Sometimes a situation is so bad that there are simply no amount of words that can accurately describe it. The Orioles' disaster of an attempt at fielding against the Indians on Thursday is one of those situations.

By Jon Tayler
May 17, 2019

Hyperbole is easy. Human beings routinely reach for top-shelf words and descriptions because they capture feelings better than situating something in the middle. On top of that, your mental library can’t hold that many books; you can only remember so many players or moments that, inevitably, something that may objectively only be good or bad ends up being the greatest or worst you’ve ever seen. That’s understandable, and part of why being online can feel so exhausting sometimes: Everything is the biggest, best, craziest, wildest, most enraging and stupidest.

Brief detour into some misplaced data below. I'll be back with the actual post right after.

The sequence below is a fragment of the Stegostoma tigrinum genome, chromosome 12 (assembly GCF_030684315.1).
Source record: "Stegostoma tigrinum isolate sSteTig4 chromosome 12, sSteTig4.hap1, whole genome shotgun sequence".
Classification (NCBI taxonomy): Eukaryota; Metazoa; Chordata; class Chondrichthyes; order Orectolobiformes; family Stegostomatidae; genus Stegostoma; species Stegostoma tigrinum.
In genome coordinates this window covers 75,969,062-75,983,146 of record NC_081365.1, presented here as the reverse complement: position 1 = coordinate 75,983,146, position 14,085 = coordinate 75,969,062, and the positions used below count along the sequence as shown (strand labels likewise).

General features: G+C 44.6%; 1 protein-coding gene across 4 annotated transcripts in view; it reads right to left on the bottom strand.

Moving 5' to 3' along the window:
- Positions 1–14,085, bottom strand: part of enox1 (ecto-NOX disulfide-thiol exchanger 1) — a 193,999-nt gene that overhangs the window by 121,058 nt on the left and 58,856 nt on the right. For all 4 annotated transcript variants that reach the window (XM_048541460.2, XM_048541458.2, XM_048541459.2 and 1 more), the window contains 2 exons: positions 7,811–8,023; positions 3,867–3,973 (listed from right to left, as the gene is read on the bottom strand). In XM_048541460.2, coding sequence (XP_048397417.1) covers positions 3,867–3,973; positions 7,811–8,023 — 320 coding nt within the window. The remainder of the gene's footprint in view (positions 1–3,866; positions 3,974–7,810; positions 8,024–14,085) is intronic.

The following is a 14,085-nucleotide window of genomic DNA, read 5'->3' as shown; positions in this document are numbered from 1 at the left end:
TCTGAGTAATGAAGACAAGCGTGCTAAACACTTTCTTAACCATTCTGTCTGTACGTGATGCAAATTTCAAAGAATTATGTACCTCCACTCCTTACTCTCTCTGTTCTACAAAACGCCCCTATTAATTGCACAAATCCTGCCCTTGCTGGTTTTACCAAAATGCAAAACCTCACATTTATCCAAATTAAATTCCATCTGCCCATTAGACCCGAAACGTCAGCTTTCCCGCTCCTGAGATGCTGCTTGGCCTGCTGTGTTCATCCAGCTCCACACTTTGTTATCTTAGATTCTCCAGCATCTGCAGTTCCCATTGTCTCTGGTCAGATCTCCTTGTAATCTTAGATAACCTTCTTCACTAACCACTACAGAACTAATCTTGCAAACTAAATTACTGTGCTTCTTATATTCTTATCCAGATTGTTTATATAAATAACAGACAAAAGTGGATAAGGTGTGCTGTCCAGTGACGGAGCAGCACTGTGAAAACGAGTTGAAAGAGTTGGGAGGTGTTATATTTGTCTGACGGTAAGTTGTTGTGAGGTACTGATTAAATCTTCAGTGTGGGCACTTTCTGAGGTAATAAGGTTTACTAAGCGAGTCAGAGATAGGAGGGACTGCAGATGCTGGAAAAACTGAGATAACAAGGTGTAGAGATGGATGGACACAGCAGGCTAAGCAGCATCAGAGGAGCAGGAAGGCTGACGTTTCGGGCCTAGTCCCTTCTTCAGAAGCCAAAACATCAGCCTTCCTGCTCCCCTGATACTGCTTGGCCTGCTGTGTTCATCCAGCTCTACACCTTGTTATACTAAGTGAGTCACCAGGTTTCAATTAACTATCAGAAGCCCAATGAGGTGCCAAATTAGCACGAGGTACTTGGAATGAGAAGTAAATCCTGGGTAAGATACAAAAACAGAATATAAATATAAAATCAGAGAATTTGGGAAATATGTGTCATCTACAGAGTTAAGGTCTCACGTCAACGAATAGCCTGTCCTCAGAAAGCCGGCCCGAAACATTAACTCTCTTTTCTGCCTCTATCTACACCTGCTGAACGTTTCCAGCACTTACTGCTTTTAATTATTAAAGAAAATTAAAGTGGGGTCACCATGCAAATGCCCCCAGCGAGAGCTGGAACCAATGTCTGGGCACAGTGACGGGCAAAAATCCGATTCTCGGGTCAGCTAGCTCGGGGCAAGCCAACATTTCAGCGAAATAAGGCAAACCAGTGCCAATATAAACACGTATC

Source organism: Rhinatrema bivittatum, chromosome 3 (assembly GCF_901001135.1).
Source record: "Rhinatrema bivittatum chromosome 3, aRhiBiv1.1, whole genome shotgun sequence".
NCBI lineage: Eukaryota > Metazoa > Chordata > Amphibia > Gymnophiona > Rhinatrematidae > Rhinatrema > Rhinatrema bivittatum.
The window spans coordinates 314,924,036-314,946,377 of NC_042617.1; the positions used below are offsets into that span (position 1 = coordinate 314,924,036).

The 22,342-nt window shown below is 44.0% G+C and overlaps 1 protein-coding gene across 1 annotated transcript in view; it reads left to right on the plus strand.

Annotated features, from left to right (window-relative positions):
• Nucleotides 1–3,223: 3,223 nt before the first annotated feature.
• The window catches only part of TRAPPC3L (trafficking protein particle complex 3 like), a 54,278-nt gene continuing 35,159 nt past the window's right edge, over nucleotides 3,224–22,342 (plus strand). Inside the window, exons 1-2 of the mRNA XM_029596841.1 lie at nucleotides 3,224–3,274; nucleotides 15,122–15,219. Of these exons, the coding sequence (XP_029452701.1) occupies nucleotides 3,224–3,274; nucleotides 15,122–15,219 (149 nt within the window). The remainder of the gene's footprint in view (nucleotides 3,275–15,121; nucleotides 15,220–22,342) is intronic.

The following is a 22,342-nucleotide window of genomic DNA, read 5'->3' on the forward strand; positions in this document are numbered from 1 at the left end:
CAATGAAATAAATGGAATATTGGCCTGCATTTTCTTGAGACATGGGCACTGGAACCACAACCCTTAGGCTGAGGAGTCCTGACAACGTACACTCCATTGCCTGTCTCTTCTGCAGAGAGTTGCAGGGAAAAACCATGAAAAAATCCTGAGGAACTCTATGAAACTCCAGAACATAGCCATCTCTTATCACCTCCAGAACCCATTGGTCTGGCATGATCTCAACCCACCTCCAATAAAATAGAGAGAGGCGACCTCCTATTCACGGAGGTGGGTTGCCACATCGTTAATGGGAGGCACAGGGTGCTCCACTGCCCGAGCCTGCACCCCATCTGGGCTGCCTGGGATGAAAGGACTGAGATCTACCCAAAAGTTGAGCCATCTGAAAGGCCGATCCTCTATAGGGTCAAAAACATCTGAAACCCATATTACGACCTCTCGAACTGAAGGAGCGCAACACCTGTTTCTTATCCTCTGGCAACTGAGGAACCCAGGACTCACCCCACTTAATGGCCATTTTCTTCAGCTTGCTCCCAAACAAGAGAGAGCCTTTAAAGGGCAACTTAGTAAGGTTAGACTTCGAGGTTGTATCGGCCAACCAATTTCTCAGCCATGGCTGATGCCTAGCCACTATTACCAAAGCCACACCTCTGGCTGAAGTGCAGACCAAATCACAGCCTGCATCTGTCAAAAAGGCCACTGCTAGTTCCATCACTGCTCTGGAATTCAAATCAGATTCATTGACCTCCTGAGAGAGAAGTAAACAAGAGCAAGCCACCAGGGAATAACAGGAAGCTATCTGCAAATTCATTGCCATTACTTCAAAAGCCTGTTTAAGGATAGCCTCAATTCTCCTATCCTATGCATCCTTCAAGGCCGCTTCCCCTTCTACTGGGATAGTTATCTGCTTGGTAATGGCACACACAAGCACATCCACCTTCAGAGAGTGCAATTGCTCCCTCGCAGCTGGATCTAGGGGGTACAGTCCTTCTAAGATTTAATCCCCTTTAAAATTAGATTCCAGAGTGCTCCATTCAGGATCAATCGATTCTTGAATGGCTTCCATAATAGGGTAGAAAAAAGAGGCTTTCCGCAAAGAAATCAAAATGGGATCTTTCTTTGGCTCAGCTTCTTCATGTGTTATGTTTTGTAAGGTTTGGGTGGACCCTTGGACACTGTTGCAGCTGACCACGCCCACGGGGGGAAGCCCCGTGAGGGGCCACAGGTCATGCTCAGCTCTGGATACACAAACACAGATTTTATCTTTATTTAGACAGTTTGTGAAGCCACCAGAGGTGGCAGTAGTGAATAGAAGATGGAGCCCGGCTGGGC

With all that in mind: This play, from Thursday’s Orioles-Indians game, is without a doubt the single worst, dumbest, ugliest, most inconceivable display of fielding that’s ever been recorded.

Look at this play. Look at it! Play this clip over and over and over again until your eyeballs pop out of your head and onto the floor, where Hanser Alberto will retrieve them and not know what to do with them, either. This is the antithesis of Tom Emanski. It’s the kind of thing that keeps Little League coaches awake at night. It’s the most perfect distillation imaginable of the Orioles and what they’ve become. It’s enough to leave you muttering, “The horror … the horror” to yourself like Marlon Brando in Apocalypse Now. It’s just plain bonkers.